I created an image to show what I mean by the suggestion.
In addition, I would like to keep the extensions at the address bar even if I already disabled them.
A lot of extensions have a built-in option to 'disable' it while the extension still runs in the background ready for you to enable it again and use its functionality.
This will turn of the functionality, but won't prevent the extension from snooping/ gathering information. This especially applies to extensions that need to read site data in order to function.
For example, I have a Video speed controller extension as well as an ultrawide video extension (that upscales an ultrawide video that's only available in 16:9 to fit my whole screen) and both of these need to read site data.
I would like a function where I can quickly turn these extensions on/off when I need them. While they still run in the background, but where I don't have to trust the developers that the 'disable' function will not gather any data in the background.
What I have to do right-now takes up a lot of work. I have to click on the three stripes icon >> Addons and Themes >> open new tab >> scroll down to 'Disabled' >> finding the extension on alphabetical order >> enabling extension. This is too weary to repeat every single time for the privacy conscious user.
Therefore I recommend this solution: right-clicking on the extension in the bookmark menu will show the right-click menu. Between 'Manage extension' and 'Delete extension' (which is quite draconian) should be the option 'Temporarily disable'. This option will make the extension colour gray or black and white, to show that it is temporarily disabled. When right-clicking again there should now be 'Enable again' where it previously said 'Temporarily disable'.
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This would be handy - I know you can start firefox in safe mode to achieve the same thing but it's not ideal.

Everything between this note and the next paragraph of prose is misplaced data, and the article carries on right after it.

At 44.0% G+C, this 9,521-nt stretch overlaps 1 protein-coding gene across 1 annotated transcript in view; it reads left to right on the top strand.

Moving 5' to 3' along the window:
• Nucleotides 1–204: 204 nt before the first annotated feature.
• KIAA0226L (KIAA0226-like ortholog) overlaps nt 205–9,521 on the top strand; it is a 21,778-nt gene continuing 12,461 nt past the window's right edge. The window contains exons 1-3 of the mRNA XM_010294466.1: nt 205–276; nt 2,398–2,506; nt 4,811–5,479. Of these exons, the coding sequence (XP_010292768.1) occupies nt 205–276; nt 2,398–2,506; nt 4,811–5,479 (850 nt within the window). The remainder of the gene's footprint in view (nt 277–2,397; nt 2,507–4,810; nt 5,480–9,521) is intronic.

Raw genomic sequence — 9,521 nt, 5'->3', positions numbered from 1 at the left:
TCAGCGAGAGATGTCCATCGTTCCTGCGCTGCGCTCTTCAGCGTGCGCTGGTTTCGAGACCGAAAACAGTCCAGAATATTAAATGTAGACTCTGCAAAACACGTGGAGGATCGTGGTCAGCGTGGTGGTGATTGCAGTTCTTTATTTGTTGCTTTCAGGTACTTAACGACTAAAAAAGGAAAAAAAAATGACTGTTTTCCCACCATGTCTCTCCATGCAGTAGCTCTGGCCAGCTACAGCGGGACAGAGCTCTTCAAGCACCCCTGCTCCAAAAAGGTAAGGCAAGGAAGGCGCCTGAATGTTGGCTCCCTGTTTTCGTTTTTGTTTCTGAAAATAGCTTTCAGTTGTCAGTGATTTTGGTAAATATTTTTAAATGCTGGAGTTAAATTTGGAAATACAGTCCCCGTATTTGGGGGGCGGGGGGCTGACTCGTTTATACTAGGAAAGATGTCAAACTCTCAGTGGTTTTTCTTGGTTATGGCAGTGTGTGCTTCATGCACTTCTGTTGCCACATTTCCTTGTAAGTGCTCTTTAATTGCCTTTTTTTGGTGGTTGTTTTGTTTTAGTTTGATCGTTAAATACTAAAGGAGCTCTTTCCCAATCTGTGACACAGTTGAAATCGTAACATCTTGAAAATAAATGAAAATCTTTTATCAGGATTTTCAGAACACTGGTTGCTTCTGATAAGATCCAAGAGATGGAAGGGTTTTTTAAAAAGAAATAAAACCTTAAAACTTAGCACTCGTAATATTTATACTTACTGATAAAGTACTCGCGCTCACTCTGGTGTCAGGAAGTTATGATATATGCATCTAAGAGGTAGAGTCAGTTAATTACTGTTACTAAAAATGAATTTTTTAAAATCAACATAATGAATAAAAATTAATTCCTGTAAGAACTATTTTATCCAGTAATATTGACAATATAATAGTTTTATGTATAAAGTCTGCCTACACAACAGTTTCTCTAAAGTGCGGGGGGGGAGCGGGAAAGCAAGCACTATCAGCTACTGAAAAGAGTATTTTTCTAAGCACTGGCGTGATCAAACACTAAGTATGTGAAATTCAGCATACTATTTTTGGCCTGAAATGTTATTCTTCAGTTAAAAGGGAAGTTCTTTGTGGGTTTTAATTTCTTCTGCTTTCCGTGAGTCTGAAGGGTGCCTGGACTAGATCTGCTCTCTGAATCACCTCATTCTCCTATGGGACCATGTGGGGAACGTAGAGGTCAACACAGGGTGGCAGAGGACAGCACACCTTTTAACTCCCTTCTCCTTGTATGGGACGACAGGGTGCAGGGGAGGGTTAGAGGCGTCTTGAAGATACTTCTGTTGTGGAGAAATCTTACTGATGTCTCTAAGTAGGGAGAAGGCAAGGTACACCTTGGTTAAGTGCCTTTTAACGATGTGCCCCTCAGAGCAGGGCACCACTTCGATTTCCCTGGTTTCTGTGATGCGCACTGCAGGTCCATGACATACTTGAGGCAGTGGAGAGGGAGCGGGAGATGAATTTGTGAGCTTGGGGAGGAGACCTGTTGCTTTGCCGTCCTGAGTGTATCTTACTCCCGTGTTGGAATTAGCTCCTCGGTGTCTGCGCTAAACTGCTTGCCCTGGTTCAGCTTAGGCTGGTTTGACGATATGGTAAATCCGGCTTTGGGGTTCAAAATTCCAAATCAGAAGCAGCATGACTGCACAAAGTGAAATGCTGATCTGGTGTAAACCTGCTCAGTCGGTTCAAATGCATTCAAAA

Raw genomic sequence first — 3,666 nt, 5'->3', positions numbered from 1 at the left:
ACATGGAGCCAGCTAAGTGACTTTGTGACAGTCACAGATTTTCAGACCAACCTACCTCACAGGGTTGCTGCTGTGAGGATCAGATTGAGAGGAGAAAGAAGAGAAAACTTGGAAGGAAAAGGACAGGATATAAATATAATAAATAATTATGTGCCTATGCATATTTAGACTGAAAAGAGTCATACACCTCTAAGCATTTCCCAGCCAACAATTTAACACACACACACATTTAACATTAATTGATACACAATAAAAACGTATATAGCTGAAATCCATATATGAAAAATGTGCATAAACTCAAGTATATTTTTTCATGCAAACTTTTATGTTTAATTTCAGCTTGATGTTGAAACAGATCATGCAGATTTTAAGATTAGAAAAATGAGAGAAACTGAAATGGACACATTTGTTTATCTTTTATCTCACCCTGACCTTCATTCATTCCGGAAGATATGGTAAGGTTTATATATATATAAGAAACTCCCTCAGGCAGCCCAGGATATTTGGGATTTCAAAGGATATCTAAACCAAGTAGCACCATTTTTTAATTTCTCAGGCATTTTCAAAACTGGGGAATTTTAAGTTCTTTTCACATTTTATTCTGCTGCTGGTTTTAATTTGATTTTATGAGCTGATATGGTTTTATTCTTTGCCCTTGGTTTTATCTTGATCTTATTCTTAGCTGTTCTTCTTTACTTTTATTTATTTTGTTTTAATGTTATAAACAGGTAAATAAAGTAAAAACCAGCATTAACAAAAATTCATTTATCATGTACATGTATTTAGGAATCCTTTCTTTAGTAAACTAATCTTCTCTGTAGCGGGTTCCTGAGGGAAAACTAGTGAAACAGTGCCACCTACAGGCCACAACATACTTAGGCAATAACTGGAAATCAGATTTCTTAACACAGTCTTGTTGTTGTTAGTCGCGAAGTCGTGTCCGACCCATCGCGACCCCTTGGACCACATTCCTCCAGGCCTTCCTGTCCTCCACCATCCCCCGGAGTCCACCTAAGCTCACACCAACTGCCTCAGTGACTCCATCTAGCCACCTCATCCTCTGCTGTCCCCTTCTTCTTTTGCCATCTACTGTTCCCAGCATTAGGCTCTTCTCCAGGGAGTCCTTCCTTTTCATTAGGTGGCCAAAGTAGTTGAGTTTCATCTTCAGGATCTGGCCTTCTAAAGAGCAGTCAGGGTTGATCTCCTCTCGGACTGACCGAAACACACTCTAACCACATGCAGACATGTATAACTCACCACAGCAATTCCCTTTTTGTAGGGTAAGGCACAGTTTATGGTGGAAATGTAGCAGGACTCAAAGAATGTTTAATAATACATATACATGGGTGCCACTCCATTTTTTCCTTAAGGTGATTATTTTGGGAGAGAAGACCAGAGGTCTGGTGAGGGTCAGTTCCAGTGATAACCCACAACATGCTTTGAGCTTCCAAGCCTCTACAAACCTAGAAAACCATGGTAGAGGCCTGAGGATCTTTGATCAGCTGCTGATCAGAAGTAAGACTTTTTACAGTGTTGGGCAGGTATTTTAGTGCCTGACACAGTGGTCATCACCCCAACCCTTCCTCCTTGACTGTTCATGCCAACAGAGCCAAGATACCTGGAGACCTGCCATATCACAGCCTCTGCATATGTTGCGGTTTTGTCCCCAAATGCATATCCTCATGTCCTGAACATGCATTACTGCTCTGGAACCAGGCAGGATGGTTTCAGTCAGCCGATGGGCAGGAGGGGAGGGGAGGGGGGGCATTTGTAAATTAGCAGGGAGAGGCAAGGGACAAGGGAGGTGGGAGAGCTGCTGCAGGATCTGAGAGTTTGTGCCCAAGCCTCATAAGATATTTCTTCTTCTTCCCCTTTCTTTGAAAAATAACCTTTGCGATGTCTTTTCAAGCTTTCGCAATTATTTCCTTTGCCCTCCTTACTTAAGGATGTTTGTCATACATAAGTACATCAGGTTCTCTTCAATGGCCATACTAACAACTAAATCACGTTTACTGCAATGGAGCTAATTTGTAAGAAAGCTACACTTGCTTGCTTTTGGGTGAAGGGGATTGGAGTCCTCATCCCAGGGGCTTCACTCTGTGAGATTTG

I'm not so sure about your implementation idea but I like the idea of "Disable all extensions temporarily" or "Disable all extensions until next restart". Even a button on the toolbar could do that. You'd easily be able to see its status.
Another thing that would be helpful: For me, I have say 5 enabled extensions, and another 10 that are disabled. If I disable the 5 manually, I have to remember which ones to re-enable. I'd like to just disable then re-enable that same group of addons, usually temporarily for testing. This is probably not a common use case though 😁
Extend the Overflow Menu to Fast Toggle Add-ons
I've been playing around with the Overflow Menu more, and this is really close to what I'm talking about, like 75% of the way there already. You can right-click and completely remove the add-on, but I would like this to extend to being able to enable/disable it as well. And disabling shouldn't remove it from the Overflow Menu, only if it's unpinned should it be removed.
At this point, this is hardly even an idea, more than simply an inevitable improvement of an existing feature, which I'm sure is already on the dev team's to-do list.
There are certain add-ons that I only need to use once or twice throughout the day, and since there's no reason to keep them enabled otherwise, I keep them disabled most of the time.